Illustration by Kai Henthorn-Iwane
The Berkeley High School (BHS) Parent Teacher Student Association (PTSA) hosted a “Math Discussion” on Wednesday, April 18 to discuss the state of math at BHS. Around forty people attended the meeting, including BHS Vice Principal Felicia Phillips and Math Department Lead Teachers Nakia Baird and Dr. Kate Garfinkel.
“The reason why I’m here tonight is because I care about students being successful academically and creating ways for them to be successful in math,” said BHS parent and PTSA Director of Equity and Inclusion, Dr. Ramona Coates.
Many in attendance were particularly concerned about the effects of Common Core State Standards (CCSS) in mathematics, which 42 states adopted over the past years. BHS implemented these standards in the 2015-16 school year.
Shifting from the previous track where students took Algebra 1, Geometry, Algebra 2, and so on, BHS now has students take integrated math courses: Math 1, Math 2, and Math 3. A second track exists of advanced versions of each math class.
“There are pathways into the sequence for students who have [Individual Educational Plans] or otherwise may be at a different starting place,” said Phillips. “There are several opportunities for students to enter the advanced math track at various stages.”
The curriculum BHS uses is called Mathematics Vision Project and aligns with CCSS.
“The goal is to offer students each year a variety of the math disciplines embedded in the same year,” said Phillips.
Phillips said that students who successfully complete the three year sequence will be ready in the twelfth grade to take math electives, those being advanced placement statistics or calculus, and math studies.
“There are a lot of students who struggle to be successful in math and we need to help support them and get a better understanding of the philosophy of why we are using this program, this Common Core,” said Coates. There were several parents in attendance concerned about how many students were struggling and failing CCSS math classes compared to previous curricula. Parents were concerned that teaching and testing were inconsistent across classrooms.
“It’s true that teaching practices and testing are not consistent across classrooms,” said Garfinkel. “We need meeting time to be able to discuss our teaching practices as well as other classroom policies.”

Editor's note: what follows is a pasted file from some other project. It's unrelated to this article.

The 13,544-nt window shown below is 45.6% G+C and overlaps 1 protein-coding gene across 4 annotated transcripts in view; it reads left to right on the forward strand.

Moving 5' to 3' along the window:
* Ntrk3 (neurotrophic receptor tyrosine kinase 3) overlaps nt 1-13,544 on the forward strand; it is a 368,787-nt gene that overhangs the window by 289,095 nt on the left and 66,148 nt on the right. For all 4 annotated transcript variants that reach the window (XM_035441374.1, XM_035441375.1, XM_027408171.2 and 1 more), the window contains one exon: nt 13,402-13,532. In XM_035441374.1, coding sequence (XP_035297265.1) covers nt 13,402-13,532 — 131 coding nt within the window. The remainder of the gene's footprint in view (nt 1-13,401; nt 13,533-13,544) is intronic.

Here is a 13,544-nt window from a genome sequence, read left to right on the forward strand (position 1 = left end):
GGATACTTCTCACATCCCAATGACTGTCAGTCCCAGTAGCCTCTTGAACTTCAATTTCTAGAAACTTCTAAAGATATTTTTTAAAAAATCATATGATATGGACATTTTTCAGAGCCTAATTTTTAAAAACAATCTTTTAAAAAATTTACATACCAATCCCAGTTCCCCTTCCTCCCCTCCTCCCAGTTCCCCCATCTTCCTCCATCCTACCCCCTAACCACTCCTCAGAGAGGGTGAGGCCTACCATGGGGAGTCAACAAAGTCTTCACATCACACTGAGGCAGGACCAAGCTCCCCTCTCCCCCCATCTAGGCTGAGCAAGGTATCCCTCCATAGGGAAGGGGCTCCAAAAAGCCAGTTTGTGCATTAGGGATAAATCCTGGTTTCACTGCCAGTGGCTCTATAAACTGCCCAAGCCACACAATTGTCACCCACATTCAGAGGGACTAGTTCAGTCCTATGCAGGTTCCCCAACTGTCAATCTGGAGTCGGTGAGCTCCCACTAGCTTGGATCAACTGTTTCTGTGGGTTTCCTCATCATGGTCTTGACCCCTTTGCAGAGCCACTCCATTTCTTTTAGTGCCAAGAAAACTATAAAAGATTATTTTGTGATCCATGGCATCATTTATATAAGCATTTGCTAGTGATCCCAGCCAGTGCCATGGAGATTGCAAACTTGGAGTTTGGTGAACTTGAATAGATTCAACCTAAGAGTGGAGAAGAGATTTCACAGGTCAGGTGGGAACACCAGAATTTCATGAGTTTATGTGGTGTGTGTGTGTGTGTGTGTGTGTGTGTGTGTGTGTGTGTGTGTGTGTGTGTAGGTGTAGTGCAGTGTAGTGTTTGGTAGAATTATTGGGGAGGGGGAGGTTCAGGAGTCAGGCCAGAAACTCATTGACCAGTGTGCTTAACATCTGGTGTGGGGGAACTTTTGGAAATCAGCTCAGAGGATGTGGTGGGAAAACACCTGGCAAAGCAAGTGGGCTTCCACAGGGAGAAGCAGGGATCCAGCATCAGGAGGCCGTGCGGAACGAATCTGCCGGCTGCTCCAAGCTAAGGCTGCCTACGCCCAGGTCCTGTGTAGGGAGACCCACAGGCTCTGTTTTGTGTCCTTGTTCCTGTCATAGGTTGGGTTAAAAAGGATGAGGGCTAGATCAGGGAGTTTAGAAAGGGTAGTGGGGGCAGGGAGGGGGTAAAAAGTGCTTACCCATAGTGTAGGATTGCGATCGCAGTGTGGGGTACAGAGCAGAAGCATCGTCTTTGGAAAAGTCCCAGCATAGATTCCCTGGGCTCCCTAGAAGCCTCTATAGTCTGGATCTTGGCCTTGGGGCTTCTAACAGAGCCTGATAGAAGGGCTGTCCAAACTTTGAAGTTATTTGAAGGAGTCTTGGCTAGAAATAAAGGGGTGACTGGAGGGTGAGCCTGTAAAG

“The Common Core model can be very confusing, to the point where it doesn’t make sense to the teacher. But it’s definitely been teaching my peers and myself a large amount of content,” said Logan Gade, BHS junior and Math 3 student.
Baird shared some of the reasoning of switching curriculum and standards. He said that until the new system was implemented, students were spread across a number of advanced, regular, and remedial classes.
“We had a system here at Berkeley High that sorted students when they came in as freshmen. It was an extraordinarily inequitable sorting system,” said Baird. “We had an acceleration in our middle schools that was having students skip pre- algebra, go into algebra as seventh graders, and then take geometry as eighth graders.”
Baird said the acceleration from a young age didn’t match the academic maturity of the students, leading to many dropping out of the honors or accelerated tracks as they entered high school. Large amounts of students also failed Algebra 1 in eighth grade and had to re-take it in high school, often failing again and entering a cycle of failure.
“We need to understand cognitively where students are because we were pushing them so much that we had a huge spread,” he said. “When we move the classes very early, we don’t have the same levels of success.”
Baird also mentioned that the mind-set created by a sorting system creates a detrimental atmosphere, as it pushed the idea that some people were inherently gifted or inept at math and thus set students who did not level up, on a path to failure.
“[We were] putting students in a cycle of failure over and over and eliminating their peers by having over accelerated sequences,” said Baird.
Common Core addresses some of the issues at BHS, said Baird. Although the failure rates are not ideal and staff and parents are always looking to lower them, with the new Common Core standards the playing field is more even.
“There’s no mystery that BHS has underserved our students, especially our students of color,” said Baird. “We have embedded pre-assessments that show that students are improving.”